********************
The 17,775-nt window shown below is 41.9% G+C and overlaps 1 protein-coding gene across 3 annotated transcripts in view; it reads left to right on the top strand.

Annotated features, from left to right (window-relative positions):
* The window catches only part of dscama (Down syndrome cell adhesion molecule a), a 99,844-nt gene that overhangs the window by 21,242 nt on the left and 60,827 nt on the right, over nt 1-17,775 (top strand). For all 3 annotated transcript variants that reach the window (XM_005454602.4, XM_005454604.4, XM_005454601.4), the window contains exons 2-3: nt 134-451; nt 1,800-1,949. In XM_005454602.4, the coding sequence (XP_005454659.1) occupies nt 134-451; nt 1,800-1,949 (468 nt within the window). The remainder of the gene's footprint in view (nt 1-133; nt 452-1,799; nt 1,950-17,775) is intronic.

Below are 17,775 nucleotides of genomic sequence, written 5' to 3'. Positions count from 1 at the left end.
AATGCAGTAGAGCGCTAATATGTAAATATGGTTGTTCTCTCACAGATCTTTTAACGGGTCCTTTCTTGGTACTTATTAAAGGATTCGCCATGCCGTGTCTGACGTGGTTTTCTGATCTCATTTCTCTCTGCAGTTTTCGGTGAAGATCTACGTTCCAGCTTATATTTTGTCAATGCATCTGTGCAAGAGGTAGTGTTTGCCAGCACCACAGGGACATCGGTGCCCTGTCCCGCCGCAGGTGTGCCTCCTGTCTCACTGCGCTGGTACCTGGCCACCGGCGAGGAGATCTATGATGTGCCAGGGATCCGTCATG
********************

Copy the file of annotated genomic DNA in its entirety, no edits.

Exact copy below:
The 17,775-nt window shown below is 41.9% G+C and overlaps 1 protein-coding gene across 3 annotated transcripts in view; it reads left to right on the top strand.

Annotated features, from left to right (window-relative positions):
* The window catches only part of dscama (Down syndrome cell adhesion molecule a), a 99,844-nt gene that overhangs the window by 21,242 nt on the left and 60,827 nt on the right, over nt 1-17,775 (top strand). For all 3 annotated transcript variants that reach the window (XM_005454602.4, XM_005454604.4, XM_005454601.4), the window contains exons 2-3: nt 134-451; nt 1,800-1,949. In XM_005454602.4, the coding sequence (XP_005454659.1) occupies nt 134-451; nt 1,800-1,949 (468 nt within the window). The remainder of the gene's footprint in view (nt 1-133; nt 452-1,799; nt 1,950-17,775) is intronic.

Below are 17,775 nucleotides of genomic sequence, written 5' to 3'. Positions count from 1 at the left end.
AATGCAGTAGAGCGCTAATATGTAAATATGGTTGTTCTCTCACAGATCTTTTAACGGGTCCTTTCTTGGTACTTATTAAAGGATTCGCCATGCCGTGTCTGACGTGGTTTTCTGATCTCATTTCTCTCTGCAGTTTTCGGTGAAGATCTACGTTCCAGCTTATATTTTGTCAATGCATCTGTGCAAGAGGTAGTGTTTGCCAGCACCACAGGGACATCGGTGCCCTGTCCCGCCGCAGGTGTGCCTCCTGTCTCACTGCGCTGGTACCTGGCCACCGGCGAGGAGATCTATGATGTGCCAGGGATCCGTCATG